Ice Rink or Pool? On a 78-Degree Winter Day, It Was Hard to Tell
February 21, 2018
Elizabeth A. Harris, The New York Times
As the temperature climbed to 72 degrees at noon on Wednesday, the Rink at Bryant Park was covered by vast patches of water about an inch deep. The temperature reached 78 degrees in Manhattan in the afternoon. CreditJulia Gillard for The New York Times
By late morning on Wednesday, it was a clear winter day in New York City. Not a cloud in the bright blue sky. A perfect time to head outside and go ice skating.
Except that by lunch time, the temperature had already blown past the day’s record high. As the lunch crowd settled into their green folding chairs with their sandwiches and iced teas in Bryant Park in Midtown Manhattan, it was 72 degrees outside. It was also February.
The previous record for Feb. 21 was set in 1930, when Central Park reached 68 degrees. CreditJulia Gillard for The New York Times
Behind them, the ice skating rink at Bryant Park had become, essentially, a very large kiddie pool, covered by vast patches of water about an inch deep. Skaters described it as a “pool,” a “water park,” or “just terrible.” But they laced up their skates and went out on the “ice” nonetheless, where little wakes of water formed behind their blades.
“It’s like skating in a puddle,” said a girl who gave her name only as Marjona, 14.
According to the National Oceanic and Atmospheric Administration’s environmental information center, the previous record for Feb. 21 was set in 1930, when the temperature in Central Park reached 68 degrees. By 5 p.m. on Wednesday, the National Weather Service said it was 78 degrees in Manhattan.
Ming Fei, 18, grew up ice skating in Shenzhen, China, and now, as a student at Parsons School of Design, she likes to come to Bryant Park to skate with a friend. On Wednesday, they cut their outing short because there was so much water on the ice.
The skating rink crew at Bryant Park worked up a sweat trying to keep the melting ice frozen. CreditJulia Gillard for The New York Times
“I saw it like this once in China — it was because the cooler system was broken,” Ms. Fei said as she loaded her figure skates into a bag. “They didn’t allow people to go on the ice.”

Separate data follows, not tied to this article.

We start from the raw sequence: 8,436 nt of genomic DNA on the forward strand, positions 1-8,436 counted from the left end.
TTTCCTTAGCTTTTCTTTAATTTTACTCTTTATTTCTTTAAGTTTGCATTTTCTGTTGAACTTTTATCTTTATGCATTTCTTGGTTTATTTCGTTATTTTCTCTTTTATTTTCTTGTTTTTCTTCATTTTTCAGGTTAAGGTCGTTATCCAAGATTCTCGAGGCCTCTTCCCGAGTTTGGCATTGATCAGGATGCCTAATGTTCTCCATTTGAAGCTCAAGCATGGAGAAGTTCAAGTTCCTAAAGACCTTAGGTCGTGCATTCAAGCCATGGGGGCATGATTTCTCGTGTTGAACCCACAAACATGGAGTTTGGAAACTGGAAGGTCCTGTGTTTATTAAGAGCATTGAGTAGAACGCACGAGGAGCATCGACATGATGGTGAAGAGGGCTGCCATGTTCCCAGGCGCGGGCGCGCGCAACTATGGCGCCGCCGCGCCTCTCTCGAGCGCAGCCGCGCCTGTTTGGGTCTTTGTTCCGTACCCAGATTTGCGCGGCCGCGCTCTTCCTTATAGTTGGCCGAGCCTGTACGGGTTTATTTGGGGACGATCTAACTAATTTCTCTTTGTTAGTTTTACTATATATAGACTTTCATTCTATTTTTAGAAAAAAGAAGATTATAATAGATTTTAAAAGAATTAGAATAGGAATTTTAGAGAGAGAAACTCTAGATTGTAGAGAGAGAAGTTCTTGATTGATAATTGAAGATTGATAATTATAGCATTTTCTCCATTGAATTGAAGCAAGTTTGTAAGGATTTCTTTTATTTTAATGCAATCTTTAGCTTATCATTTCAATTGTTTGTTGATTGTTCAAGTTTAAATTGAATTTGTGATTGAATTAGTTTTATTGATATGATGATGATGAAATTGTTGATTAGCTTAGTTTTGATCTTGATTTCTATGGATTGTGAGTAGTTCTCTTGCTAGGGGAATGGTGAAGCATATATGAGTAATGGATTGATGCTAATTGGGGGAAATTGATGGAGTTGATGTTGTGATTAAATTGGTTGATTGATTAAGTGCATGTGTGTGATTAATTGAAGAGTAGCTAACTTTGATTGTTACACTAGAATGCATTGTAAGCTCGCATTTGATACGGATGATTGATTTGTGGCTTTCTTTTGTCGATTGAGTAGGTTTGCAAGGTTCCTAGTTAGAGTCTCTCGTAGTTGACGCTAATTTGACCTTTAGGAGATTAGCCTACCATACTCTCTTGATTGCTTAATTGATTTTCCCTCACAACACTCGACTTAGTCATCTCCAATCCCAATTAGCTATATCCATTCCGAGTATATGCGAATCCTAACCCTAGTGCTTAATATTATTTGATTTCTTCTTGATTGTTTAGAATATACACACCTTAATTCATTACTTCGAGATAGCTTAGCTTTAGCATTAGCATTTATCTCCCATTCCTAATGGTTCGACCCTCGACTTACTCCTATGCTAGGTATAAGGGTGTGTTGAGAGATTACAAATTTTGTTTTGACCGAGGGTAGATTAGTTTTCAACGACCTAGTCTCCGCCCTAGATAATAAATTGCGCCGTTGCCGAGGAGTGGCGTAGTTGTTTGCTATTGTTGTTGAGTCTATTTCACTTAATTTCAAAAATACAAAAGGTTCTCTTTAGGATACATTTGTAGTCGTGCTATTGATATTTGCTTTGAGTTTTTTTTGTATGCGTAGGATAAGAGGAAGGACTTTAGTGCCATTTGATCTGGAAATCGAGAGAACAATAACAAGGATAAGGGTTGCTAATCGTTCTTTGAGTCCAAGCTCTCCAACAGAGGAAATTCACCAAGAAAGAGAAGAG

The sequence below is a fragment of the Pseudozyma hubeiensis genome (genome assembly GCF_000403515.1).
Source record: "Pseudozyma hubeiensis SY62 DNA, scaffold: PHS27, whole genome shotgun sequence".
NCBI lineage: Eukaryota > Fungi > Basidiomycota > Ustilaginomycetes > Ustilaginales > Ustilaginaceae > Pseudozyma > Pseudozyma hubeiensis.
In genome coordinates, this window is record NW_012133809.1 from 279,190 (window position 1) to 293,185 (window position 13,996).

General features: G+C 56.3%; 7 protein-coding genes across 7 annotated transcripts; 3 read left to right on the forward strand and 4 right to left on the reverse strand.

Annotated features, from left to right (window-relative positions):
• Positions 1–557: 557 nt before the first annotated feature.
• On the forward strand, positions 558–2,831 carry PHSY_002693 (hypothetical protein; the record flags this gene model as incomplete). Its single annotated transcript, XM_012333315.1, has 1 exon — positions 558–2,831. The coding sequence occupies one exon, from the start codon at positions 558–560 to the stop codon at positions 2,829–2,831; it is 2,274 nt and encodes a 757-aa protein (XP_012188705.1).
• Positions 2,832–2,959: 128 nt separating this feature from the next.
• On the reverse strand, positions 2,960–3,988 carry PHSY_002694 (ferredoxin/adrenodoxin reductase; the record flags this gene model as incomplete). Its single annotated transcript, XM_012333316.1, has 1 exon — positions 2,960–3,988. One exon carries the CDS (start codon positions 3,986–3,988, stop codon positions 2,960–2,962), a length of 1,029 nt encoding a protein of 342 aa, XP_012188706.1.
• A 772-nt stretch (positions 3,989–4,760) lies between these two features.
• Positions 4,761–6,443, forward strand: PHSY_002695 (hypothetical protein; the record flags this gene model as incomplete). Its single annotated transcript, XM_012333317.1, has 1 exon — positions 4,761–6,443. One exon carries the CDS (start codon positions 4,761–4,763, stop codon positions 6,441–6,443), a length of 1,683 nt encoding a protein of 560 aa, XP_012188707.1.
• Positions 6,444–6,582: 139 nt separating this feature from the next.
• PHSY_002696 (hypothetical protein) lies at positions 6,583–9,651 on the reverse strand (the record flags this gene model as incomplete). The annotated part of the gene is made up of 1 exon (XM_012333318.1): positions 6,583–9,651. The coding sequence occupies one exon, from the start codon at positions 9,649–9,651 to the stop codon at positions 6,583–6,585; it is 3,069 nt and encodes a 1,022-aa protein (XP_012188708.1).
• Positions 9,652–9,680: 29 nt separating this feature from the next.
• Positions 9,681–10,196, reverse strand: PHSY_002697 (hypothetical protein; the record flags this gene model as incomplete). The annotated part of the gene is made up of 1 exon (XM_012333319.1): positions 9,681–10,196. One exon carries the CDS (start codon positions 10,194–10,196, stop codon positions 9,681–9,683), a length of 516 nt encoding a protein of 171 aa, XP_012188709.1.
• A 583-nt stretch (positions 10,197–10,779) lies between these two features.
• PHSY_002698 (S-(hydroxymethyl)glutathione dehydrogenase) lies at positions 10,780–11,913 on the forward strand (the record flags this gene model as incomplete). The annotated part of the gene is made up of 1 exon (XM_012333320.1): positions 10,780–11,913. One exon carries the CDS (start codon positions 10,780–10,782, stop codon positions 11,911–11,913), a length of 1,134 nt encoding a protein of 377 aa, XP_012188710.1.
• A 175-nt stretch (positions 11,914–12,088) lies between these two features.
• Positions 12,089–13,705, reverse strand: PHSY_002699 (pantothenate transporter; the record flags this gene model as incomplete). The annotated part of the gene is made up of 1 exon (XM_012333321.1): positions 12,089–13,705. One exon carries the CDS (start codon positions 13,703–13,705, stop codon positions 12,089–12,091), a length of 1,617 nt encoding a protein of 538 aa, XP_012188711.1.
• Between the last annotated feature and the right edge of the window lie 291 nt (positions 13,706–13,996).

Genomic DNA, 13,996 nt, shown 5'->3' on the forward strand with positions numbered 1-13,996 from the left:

The Rink at Bryant Park is a seasonal attraction — that season traditionally being winter — built behind the flagship building of The New York Public Library, on top of what becomes a lush lawn in the warmer months. This year, the rink is scheduled to stay open through March 4, but on Wednesday, the tent where visitors rent skates already seemed overcome by the weather. Little beads of sweat collected on foreheads as children gingerly pulled off their skates, and the snowflake décor felt confused.
“I was just thinking they should have the air on, but I guess they probably don’t equip this thing with air conditioning,” said Liz Hay, who was visiting from Boston with her husband and son. “It’s a good thing I have extra clothing because if I fall down, it’s going to be like taking a bath.”
Bryant Park’s other amenities were popular among those who chose not to skate. CreditJulia Gillard for The New York Times
Indeed, the lagoon effect on the ice that day made falling a bit more foreboding, beyond the usual threat of a sore behind. At least one iPhone dropped to the ice with a dreaded sloshing sound.
Some who had come to Bryant Park to skate took one look at the puddles and changed their plans, like Alli Keleman who brought her daughter, Emma, and seven of her friends from Staten Island as part of Emma’s birthday celebration.
“They decided they don’t want to go swimming,” Ms. Keleman said. “So we’re looking at Madame Tussauds now, might go to the wax museum.”
Crowds in Times Square took in the warm weather. CreditJulia Gillard for The New York Times
But plenty of skaters, from wobblers to experts, were undeterred, like the guy in green shorts and the woman in a neon yellow tank top. Lisa Forman wrung a small waterfall from her son’s sock in the shoe-changing area and declared their skate a great success. “It was fun!” she said. “A totally different experience.”
“I felt like my shoes were going to overflow!” added her delighted son, Jacob Prezant, 7, as his sister Emma and her friend Mackenzie, both 9, looked on.
After several spins around the rink in her Ray-Bans and thin checkered shirt, Ms. Hay from Boston declared the water skating “a little tricky.” But she and her family were still at it, snapping pictures and smiling despite her son’s drenched jeans, determined to enjoy the weather before the temperature was expected to drop into the 40s on Thursday.
“It feels good to be in a T-shirt,” said her husband, George. “A little sun feels good on your skin no matter what you’re doing.”